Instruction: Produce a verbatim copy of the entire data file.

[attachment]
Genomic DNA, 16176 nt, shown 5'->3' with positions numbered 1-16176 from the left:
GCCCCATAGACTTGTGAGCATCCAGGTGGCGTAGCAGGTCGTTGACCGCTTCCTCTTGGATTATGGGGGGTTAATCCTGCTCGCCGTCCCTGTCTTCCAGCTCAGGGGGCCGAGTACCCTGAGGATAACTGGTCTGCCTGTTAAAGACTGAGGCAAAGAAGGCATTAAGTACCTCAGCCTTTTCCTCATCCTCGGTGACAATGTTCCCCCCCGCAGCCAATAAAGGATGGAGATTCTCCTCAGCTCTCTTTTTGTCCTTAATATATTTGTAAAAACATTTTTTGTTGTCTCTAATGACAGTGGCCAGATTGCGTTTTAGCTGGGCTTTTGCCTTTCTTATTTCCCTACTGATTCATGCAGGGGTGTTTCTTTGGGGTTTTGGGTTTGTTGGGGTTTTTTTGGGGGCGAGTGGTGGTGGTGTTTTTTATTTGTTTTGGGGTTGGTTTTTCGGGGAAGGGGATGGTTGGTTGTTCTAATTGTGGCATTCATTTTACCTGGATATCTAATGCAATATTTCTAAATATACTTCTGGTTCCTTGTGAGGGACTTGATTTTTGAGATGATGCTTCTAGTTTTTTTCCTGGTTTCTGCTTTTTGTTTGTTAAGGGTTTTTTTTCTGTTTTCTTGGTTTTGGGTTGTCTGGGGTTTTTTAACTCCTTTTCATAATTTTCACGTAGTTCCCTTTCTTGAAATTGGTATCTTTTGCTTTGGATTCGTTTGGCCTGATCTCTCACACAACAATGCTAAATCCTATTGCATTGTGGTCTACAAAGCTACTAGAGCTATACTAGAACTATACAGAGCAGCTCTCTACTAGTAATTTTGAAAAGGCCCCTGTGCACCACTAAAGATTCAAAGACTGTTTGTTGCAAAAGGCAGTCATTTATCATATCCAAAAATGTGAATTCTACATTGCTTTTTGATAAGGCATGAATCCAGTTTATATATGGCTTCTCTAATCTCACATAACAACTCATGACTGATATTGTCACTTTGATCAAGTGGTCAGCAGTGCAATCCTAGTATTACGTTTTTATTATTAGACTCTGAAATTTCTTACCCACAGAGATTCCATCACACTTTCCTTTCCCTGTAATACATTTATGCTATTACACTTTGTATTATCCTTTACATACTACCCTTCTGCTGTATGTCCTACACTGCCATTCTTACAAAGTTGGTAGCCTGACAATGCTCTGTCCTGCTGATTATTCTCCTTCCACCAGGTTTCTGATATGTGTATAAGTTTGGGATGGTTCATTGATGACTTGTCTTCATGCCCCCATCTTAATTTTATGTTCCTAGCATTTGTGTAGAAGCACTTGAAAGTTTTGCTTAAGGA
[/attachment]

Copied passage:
Genomic DNA, 16176 nt, shown 5'->3' with positions numbered 1-16176 from the left:
GCCCCATAGACTTGTGAGCATCCAGGTGGCGTAGCAGGTCGTTGACCGCTTCCTCTTGGATTATGGGGGGTTAATCCTGCTCGCCGTCCCTGTCTTCCAGCTCAGGGGGCCGAGTACCCTGAGGATAACTGGTCTGCCTGTTAAAGACTGAGGCAAAGAAGGCATTAAGTACCTCAGCCTTTTCCTCATCCTCGGTGACAATGTTCCCCCCCGCAGCCAATAAAGGATGGAGATTCTCCTCAGCTCTCTTTTTGTCCTTAATATATTTGTAAAAACATTTTTTGTTGTCTCTAATGACAGTGGCCAGATTGCGTTTTAGCTGGGCTTTTGCCTTTCTTATTTCCCTACTGATTCATGCAGGGGTGTTTCTTTGGGGTTTTGGGTTTGTTGGGGTTTTTTTGGGGGCGAGTGGTGGTGGTGTTTTTTATTTGTTTTGGGGTTGGTTTTTCGGGGAAGGGGATGGTTGGTTGTTCTAATTGTGGCATTCATTTTACCTGGATATCTAATGCAATATTTCTAAATATACTTCTGGTTCCTTGTGAGGGACTTGATTTTTGAGATGATGCTTCTAGTTTTTTTCCTGGTTTCTGCTTTTTGTTTGTTAAGGGTTTTTTTTCTGTTTTCTTGGTTTTGGGTTGTCTGGGGTTTTTTAACTCCTTTTCATAATTTTCACGTAGTTCCCTTTCTTGAAATTGGTATCTTTTGCTTTGGATTCGTTTGGCCTGATCTCTCACACAACAATGCTAAATCCTATTGCATTGTGGTCTACAAAGCTACTAGAGCTATACTAGAACTATACAGAGCAGCTCTCTACTAGTAATTTTGAAAAGGCCCCTGTGCACCACTAAAGATTCAAAGACTGTTTGTTGCAAAAGGCAGTCATTTATCATATCCAAAAATGTGAATTCTACATTGCTTTTTGATAAGGCATGAATCCAGTTTATATATGGCTTCTCTAATCTCACATAACAACTCATGACTGATATTGTCACTTTGATCAAGTGGTCAGCAGTGCAATCCTAGTATTACGTTTTTATTATTAGACTCTGAAATTTCTTACCCACAGAGATTCCATCACACTTTCCTTTCCCTGTAATACATTTATGCTATTACACTTTGTATTATCCTTTACATACTACCCTTCTGCTGTATGTCCTACACTGCCATTCTTACAAAGTTGGTAGCCTGACAATGCTCTGTCCTGCTGATTATTCTCCTTCCACCAGGTTTCTGATATGTGTATAAGTTTGGGATGGTTCATTGATGACTTGTCTTCATGCCCCCATCTTAATTTTATGTTCCTAGCATTTGTGTAGAAGCACTTGAAAGTTTTGCTTAAGGA